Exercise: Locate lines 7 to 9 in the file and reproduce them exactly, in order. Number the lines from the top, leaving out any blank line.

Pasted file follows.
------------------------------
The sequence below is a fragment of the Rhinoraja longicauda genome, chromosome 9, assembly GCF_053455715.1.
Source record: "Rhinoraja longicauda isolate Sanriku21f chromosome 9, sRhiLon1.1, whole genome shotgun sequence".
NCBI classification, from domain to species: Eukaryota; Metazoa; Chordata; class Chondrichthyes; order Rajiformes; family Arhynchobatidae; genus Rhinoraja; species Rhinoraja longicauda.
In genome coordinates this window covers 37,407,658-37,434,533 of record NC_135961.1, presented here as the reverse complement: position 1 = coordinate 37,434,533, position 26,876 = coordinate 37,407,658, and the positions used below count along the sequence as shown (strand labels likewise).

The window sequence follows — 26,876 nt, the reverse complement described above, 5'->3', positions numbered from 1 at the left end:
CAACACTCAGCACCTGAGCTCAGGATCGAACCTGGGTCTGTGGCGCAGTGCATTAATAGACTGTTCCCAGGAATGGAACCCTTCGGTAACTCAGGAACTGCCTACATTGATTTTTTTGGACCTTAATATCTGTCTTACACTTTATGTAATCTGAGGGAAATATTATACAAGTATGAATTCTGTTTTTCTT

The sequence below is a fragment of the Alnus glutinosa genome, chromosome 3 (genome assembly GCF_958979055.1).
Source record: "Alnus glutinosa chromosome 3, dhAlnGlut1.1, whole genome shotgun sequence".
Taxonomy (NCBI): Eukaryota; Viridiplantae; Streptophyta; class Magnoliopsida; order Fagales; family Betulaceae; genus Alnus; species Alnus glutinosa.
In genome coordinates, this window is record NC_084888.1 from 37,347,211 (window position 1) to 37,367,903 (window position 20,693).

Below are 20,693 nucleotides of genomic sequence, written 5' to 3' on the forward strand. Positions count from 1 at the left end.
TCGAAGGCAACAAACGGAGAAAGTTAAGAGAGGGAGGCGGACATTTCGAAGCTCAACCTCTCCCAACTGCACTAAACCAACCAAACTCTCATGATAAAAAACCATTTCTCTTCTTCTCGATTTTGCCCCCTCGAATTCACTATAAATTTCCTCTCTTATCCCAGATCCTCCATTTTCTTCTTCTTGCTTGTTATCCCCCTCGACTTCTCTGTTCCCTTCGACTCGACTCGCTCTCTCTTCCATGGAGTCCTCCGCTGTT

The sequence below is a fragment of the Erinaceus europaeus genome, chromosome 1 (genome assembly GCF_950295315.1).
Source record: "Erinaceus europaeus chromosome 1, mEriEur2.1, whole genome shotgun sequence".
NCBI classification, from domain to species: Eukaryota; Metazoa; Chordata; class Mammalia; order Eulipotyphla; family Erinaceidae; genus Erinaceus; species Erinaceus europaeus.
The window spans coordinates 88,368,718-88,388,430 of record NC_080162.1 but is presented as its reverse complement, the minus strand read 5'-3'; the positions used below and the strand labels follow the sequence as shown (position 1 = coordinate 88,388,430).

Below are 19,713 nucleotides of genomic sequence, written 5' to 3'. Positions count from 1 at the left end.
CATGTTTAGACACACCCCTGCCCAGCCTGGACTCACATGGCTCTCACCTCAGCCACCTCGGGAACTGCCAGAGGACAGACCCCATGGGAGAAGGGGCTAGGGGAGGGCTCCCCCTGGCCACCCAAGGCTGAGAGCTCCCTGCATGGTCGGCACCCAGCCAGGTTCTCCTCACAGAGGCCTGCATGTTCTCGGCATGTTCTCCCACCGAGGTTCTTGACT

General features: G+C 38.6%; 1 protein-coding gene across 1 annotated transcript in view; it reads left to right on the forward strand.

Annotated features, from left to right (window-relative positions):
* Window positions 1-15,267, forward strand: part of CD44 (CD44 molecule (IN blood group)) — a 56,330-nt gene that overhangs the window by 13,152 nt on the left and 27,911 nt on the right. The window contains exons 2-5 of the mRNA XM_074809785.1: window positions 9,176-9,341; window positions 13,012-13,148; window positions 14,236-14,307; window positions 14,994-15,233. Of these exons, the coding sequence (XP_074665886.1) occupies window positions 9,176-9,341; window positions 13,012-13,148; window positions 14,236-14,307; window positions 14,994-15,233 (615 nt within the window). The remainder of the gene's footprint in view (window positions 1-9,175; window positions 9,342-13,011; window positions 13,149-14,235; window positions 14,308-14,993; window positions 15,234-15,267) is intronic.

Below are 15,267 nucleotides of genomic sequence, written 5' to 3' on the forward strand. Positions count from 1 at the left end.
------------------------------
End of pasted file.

The sequence below is a fragment of the Alnus glutinosa genome, chromosome 3 (genome assembly GCF_958979055.1).
Source record: "Alnus glutinosa chromosome 3, dhAlnGlut1.1, whole genome shotgun sequence".
Taxonomy (NCBI): Eukaryota; Viridiplantae; Streptophyta; class Magnoliopsida; order Fagales; family Betulaceae; genus Alnus; species Alnus glutinosa.